As an organizer of the Kansas City Jazz Festival, staged in Volker Park through much of the 1980s, I learned early on that there are not enough jazz fans in KC to support a large outdoor jazz festival.
(In fact, Kansas City today is much more a blues town. When the jazz and blues festivals merged and moved to Penn Valley Park, after my involvement, the blues stage consistently drew larger crowds. At the least, KC has more blues fans willing to attend a large outdoor festival.)
Selling a festival isn't like the jazz marketing outlined in earlier posts. This isn't about drawing a targeted audience. This is about drawing everybody. This is about drawing tens of thousands of bodies to impress sponsors so they'll return and there will be a festival for those tens of thousands of bodies – including jazz fans – again next year.
So, despite the name Kansas City Jazz Fest, despite starring acts like the Duke Ellington Orchestra, Joe Williams, Bob James and Wynton Marsalis, to name a few, and despite booking every local jazz act the schedule could hold, we did not market the weekend as a jazz festival. We didn't hide it. But we sold the idea that this festival was the biggest thing happening in Kansas City its weekend, and you sure didn't want to miss what everyone would be talking about come Monday morn.
(I'm not pretending we were always successful in pulling that off. But it was always our marketing goal.)
We recruited the most popular radio outlet in town, a rock station, as a sponsor. They talked us up then broadcast live festival remotes where they threw free frisbees to their partying fans.
Our volunteers plastered Westport with posters in the window of every restaurant and bar that would have us. And our volunteers returned weekly to replace posters stolen (hint: the promotional value of posters far exceeds the dollar value of posters sold at the event, so we didn't care if they were stolen).
We covered any agreeable shopping area with posters and flyers then returned regularly to replenish. We even knew the one building on The Plaza which was then not owned by the Nichols Company, where shops would jump at the chance to display a festival poster in their window (maybe as much to tweak Nichols as to promote the event, but we didn't care).
We courted the media, learning who would invite us on their TV or radio shows to promote, and who would not (an appearance on Channel 5's noon news then was best facilitated by contacting the host sympathetic to your cause). And sometimes you just got lucky, like the year Bryan Busby, unscheduled, dropped by and broadcast the weather from the festival grounds (though I'd argue that with sufficient promotion, you create luck).
Stories in The Star were important, especially a Preview cover or Sunday feature, but so were mentions in The Pitch.
We wanted everyone to know that Kansas City had a (jazz) festival approaching, and you'd better be there or be left out of the Monday morning buzz.
That's how you promote a jazz festival in Kansas City.
(Though today a web site with embedded video and mp3s, and a Facebook page and a Twitter feed with regular updates, are mandatory additions to the marketing plan.)
I bring this up now because we've learned that the Rhythm and Ribs Festival will return to 18th and Vine on October 9th.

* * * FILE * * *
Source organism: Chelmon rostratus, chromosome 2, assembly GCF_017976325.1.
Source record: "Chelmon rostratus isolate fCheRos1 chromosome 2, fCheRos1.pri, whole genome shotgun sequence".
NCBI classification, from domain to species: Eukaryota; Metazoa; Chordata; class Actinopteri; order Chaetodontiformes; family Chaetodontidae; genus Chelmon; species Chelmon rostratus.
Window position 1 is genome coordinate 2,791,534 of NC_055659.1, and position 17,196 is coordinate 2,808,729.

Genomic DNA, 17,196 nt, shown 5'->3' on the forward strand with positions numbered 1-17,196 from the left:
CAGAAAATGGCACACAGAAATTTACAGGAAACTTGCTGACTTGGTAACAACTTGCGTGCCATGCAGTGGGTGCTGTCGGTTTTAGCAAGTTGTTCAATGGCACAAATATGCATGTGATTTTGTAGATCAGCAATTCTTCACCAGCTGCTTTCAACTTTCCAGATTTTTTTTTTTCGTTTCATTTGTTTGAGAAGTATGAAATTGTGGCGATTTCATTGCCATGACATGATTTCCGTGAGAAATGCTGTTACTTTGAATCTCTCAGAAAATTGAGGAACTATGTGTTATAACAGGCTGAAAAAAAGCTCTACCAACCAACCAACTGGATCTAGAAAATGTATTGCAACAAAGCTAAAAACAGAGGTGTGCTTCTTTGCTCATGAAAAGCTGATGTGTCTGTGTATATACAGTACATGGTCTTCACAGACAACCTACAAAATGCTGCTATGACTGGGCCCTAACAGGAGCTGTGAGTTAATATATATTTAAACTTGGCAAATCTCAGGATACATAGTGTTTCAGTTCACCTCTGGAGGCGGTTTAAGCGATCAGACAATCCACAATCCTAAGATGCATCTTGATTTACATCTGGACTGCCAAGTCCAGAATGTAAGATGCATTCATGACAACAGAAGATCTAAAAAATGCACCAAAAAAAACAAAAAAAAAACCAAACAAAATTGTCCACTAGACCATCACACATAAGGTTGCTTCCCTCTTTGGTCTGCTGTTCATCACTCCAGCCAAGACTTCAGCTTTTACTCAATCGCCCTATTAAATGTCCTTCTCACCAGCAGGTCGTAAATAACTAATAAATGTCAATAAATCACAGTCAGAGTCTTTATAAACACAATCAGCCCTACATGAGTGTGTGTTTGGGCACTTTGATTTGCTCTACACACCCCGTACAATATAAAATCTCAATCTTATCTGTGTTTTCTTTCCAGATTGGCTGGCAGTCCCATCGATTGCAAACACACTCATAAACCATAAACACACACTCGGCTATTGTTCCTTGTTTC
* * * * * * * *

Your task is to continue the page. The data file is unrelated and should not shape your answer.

I've attended every Rhythm and Ribs. Let's say it clearly, from someone who spent years helping to organize jazz festivals: Rhythm and Ribs is a consistently outstanding event, a jazz festival of which Kansas City jazz fans, the American Jazz Museum and Kansas City at large can be supremely proud.
Festivals rely on corporate largess for large chunks of funds. I'm neither surprised nor disappointed that, in this economy of corporations losing largess, it will have taken an extra year-and-a-third to identify the dollars to stage the next event. I'm disappointed but not surprised by the announced reduction of the fest to a single day.
But this festival cannot let disappointment become any part of its promotional discussion. On the contrary, the delay provides prime opportunity to reintroduce the event with the excitement and anticipation selling a (jazz) festival in KC demands.
Back in the '80s, we’d start our promotion with a well-attended press conference announcing the line-up, about a month before the fest. Given all involved with a need to know, it's tough keeping a secret headliner secret. And with today's abundance of social media, it's no doubt tougher now. But if info can remain clandestine, a press event to announce a big name or two starts promotion with a bang.
Next day, put posters in windows. And that takes a volunteer army. I don't know whether fest organizers have the troops for this mission, but if not, now's the time to recruit. Ask on Facebook. Ask on the web site. Ask from The Blue Room stage every night it’s open. Folks will sign up for festival duty who may not volunteer at the museum.
The Prairie Village Jazz Fest is staged about a month prior, headlined by Eldar Djangirov then The Kansas City Jazz Orchestra, perhaps with Karrin Allyson. That lineup is strong and so is the marketing opportunity. I'd be talking to them now about cross-event affiliations. You want to be passing info to their guests in return for a presence (perhaps to sign next year volunteers?) at your festival.
I'm not privy to what is or is not happening now. I don't have any reason to suspect the fest is coming together any way but perfectly. But I know that this year's festival is an opportunity to reestablish excitement for an event which deserves this city's attention. And I know marketed right, the number of jazz fans in KC doesn't matter a bit.
I also know I can't wait.